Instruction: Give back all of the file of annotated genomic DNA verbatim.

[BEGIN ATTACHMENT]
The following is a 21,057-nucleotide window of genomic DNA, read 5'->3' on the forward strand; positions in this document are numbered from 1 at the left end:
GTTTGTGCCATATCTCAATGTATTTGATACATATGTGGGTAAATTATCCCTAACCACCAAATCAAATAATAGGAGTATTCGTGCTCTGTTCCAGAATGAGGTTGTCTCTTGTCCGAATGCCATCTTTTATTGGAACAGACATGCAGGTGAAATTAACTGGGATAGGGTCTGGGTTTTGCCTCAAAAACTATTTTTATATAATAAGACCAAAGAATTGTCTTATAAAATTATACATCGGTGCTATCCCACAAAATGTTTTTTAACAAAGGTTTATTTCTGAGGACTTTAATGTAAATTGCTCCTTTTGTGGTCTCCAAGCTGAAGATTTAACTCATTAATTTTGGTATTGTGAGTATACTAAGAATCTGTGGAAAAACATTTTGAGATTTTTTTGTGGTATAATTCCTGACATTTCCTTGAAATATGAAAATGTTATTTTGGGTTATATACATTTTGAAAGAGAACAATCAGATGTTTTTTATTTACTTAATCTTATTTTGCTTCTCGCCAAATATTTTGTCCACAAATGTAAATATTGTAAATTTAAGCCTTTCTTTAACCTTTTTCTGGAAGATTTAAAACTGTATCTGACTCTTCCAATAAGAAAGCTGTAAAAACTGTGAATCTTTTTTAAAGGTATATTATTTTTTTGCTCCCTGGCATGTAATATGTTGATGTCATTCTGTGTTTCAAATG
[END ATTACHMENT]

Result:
The following is a 21,057-nucleotide window of genomic DNA, read 5'->3' on the forward strand; positions in this document are numbered from 1 at the left end:
GTTTGTGCCATATCTCAATGTATTTGATACATATGTGGGTAAATTATCCCTAACCACCAAATCAAATAATAGGAGTATTCGTGCTCTGTTCCAGAATGAGGTTGTCTCTTGTCCGAATGCCATCTTTTATTGGAACAGACATGCAGGTGAAATTAACTGGGATAGGGTCTGGGTTTTGCCTCAAAAACTATTTTTATATAATAAGACCAAAGAATTGTCTTATAAAATTATACATCGGTGCTATCCCACAAAATGTTTTTTAACAAAGGTTTATTTCTGAGGACTTTAATGTAAATTGCTCCTTTTGTGGTCTCCAAGCTGAAGATTTAACTCATTAATTTTGGTATTGTGAGTATACTAAGAATCTGTGGAAAAACATTTTGAGATTTTTTTGTGGTATAATTCCTGACATTTCCTTGAAATATGAAAATGTTATTTTGGGTTATATACATTTTGAAAGAGAACAATCAGATGTTTTTTATTTACTTAATCTTATTTTGCTTCTCGCCAAATATTTTGTCCACAAATGTAAATATTGTAAATTTAAGCCTTTCTTTAACCTTTTTCTGGAAGATTTAAAACTGTATCTGACTCTTCCAATAAGAAAGCTGTAAAAACTGTGAATCTTTTTTAAAGGTATATTATTTTTTTGCTCCCTGGCATGTAATATGTTGATGTCATTCTGTGTTTCAAATG